"The Law of Property Act 1925 omits to say what will happen if these statutory directions are not obeyed. The existence of a trust of land will not always appear from the title deeds or the register, as where a house stands in the husband's sole name but was bought partly with the wife's money, so that she owns a share under a statutory trust of land. It is now clear however that in such circumstances (i.e., where there is but one trustee) the wife's (or any other co-owner's) interests will not be overreached. Where the title is unregistered, the purchaser will obtain a good title only if he is a bona fide purchaser of a legal estate without notice of the trust. If the wife (or other co-owner) is in possession or occupation of the land, a purchaser is likely to be fixed with notice of her interest. In the usual case where the title is registered, the purchaser will take the land free of any interest unless the equitable owner is in actual occupation so that she has an overriding interest."

    The footnote to the final sentence of this passage refers to section 29 and Schedule 3 para 2 of LRA 2002, and to Williams & Glyn's Bank Ltd v Boland.

    44. In my judgment the law is correctly stated in these passages from the text books, and a purchaser for value of registered land from a sole individual trustee takes the land free of any beneficial interest under a trust of land, unless the equitable owner is in actual occupation and has an overriding interest which falls within Schedule 3. Not only is this the plain effect of the clear language of section 29, but it also accords with the legislative scheme of land registration in England expounded by Lord Wilberforce in Boland's case. Although LRA 2002 made substantial changes from the previous law, I see no reason to doubt that the fundamental policy objective in this area remains the same as before, and a purchaser takes free from unregistered beneficial interests unless they are protected by actual occupation. If it were otherwise, I agree with Ms Williamson that the simplicity and certainty which registered conveyancing is designed to achieve would be absent just when it is most needed, that is to say where there is a beneficial interest in the land which is owned by a non-occupier and which is not overreached. The remedy for a beneficiary in the position of the claimant is to protect his interest by entry of an appropriate restriction on the register. This is a precaution which, for whatever reason, the claimant failed to take.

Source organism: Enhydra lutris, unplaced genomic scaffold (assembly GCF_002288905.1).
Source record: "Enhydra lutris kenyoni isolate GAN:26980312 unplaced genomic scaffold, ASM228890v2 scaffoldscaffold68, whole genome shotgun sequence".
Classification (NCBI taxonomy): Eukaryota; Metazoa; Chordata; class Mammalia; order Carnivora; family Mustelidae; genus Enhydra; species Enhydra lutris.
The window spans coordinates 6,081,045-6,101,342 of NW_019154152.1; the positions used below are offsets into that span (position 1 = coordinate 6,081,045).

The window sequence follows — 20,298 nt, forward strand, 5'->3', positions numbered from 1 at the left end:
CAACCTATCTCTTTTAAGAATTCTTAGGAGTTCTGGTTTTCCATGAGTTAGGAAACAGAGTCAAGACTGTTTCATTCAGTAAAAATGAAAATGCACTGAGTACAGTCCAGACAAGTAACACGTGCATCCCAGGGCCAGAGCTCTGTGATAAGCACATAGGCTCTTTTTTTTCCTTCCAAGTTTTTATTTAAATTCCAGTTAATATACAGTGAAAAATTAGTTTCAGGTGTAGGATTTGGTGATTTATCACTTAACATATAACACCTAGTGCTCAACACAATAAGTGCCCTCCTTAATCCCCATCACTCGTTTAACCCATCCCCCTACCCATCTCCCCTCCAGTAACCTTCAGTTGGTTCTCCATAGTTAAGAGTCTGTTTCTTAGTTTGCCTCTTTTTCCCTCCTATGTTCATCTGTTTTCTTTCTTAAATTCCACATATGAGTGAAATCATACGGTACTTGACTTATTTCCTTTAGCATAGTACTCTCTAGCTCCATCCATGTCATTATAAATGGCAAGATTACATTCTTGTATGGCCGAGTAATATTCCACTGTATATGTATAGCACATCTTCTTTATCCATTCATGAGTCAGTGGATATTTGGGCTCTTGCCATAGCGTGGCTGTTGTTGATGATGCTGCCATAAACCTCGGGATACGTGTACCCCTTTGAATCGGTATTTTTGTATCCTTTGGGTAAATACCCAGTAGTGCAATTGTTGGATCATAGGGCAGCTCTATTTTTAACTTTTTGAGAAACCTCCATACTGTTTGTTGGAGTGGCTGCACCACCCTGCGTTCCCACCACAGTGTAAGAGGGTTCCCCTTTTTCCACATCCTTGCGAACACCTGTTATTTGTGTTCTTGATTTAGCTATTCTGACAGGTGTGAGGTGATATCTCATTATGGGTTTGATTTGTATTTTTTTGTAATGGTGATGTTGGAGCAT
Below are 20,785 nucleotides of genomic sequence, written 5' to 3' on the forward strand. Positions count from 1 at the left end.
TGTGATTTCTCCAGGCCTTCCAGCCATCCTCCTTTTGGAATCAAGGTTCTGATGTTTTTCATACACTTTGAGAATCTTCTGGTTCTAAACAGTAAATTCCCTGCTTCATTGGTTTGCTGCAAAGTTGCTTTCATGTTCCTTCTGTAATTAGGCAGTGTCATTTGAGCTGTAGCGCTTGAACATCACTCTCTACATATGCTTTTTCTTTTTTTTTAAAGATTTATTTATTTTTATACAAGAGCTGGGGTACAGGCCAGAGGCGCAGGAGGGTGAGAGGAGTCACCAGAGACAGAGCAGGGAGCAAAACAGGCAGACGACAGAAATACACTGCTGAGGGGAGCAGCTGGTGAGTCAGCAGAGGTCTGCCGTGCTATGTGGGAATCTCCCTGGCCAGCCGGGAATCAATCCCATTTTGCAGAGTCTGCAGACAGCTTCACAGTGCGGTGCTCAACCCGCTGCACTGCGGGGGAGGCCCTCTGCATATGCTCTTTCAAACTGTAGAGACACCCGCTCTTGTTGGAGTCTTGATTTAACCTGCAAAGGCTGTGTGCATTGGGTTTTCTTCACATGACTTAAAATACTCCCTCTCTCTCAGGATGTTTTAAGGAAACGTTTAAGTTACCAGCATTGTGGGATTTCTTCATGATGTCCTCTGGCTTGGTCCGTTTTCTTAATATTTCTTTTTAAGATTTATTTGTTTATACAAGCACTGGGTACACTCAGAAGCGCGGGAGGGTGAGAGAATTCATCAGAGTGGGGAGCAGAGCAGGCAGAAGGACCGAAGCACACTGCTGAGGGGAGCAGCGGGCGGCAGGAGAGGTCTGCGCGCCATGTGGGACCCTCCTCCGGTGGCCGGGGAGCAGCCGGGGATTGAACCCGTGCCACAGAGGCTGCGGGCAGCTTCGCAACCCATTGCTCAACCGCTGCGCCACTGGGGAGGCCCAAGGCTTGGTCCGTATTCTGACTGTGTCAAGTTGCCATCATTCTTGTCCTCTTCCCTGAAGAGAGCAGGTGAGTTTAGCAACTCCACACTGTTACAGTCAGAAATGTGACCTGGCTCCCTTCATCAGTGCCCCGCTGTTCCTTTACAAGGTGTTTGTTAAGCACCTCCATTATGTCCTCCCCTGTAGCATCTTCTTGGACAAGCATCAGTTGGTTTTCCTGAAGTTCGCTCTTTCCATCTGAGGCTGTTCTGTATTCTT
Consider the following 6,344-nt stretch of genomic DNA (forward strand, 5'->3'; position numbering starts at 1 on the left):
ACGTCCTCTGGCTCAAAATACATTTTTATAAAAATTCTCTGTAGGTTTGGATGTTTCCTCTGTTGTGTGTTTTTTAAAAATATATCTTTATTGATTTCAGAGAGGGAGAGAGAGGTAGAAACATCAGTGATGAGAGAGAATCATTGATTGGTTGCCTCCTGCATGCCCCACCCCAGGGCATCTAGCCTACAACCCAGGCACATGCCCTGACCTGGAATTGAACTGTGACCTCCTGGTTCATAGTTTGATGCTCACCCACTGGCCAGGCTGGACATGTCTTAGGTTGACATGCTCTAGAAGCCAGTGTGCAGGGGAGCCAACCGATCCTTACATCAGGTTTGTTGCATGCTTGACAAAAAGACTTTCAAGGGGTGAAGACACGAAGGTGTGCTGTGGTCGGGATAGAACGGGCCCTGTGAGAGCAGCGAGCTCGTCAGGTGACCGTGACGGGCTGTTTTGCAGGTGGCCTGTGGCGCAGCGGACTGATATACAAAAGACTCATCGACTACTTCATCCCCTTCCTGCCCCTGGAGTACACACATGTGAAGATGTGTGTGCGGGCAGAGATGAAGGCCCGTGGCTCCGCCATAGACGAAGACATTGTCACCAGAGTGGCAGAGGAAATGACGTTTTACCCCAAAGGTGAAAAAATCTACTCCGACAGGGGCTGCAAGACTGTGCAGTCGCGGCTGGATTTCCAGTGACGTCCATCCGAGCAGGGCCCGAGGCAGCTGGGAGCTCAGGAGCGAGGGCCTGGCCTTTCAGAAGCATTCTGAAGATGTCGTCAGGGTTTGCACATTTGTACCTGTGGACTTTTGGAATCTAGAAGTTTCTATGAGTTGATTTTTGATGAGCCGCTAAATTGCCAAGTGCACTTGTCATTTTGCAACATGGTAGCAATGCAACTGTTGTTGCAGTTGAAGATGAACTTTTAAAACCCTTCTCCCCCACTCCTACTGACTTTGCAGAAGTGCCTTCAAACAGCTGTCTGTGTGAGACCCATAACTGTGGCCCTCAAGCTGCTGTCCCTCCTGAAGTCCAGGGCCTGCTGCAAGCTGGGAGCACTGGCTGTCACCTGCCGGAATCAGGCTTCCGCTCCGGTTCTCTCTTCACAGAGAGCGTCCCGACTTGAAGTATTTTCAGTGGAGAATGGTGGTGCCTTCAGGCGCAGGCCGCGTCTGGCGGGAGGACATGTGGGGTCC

45. For these reasons, I am satisfied that the claimant's direct trust claim against Mr Khan cannot succeed as a matter of law, even if his claim to have a beneficial interest in the Property were to be upheld. Accordingly, I would refuse to continue the Injunction until trial on this ground.

    The claimant's knowing receipt claim

    46. I now turn to the alternative way in which the claimant puts his claim against Mr Khan, namely as an accessory to a dishonest breach of trust by Ms Raja. On this basis, the claimant seeks to make Mr Khan liable as a constructive trustee on the ground of his receipt of the Property with the requisite degree of knowledge of the alleged breach of trust and/or fiduciary duty by Ms Raja. The necessary degree of knowledge in cases of "knowing receipt" is that it "should be such as to make it unconscionable for [the recipient] to retain the benefit of the receipt": see BCCI (Overseas) Ltd v Akindele [2001] Ch 537 (CA) at 455E per Nourse LJ, with whom Ward and Sedley LJJ agreed.

    47. If the requisite degree of knowledge on the part of Mr Khan is established, his liability as a constructive trustee arises as a matter of law and attaches to the Property while it remains in his ownership. It is a liability which affects his conscience directly, and is not dependent upon the survival of the claimant's original beneficial interest as one which binds the Property in his hands. This way of putting the claim is therefore unaffected by the technicalities of overreaching and land registration, as Ms Williamson rightly accepted. It follows that the critical issue on this part of the case is whether, on the facts, there is a serious question to be tried.

    48. In his particulars of claim, the claimant does not shrink from alleging dishonesty on the part of Mr Khan. In effect, he alleges that Mr Khan was party to a dishonest plan to deprive him of his beneficial interest in the Property. I have already referred to the pleaded facts and matters from which it is alleged that such dishonesty is to be inferred: see [17] above. But these particulars in my judgment provide only the flimsiest basis for an allegation of such gravity.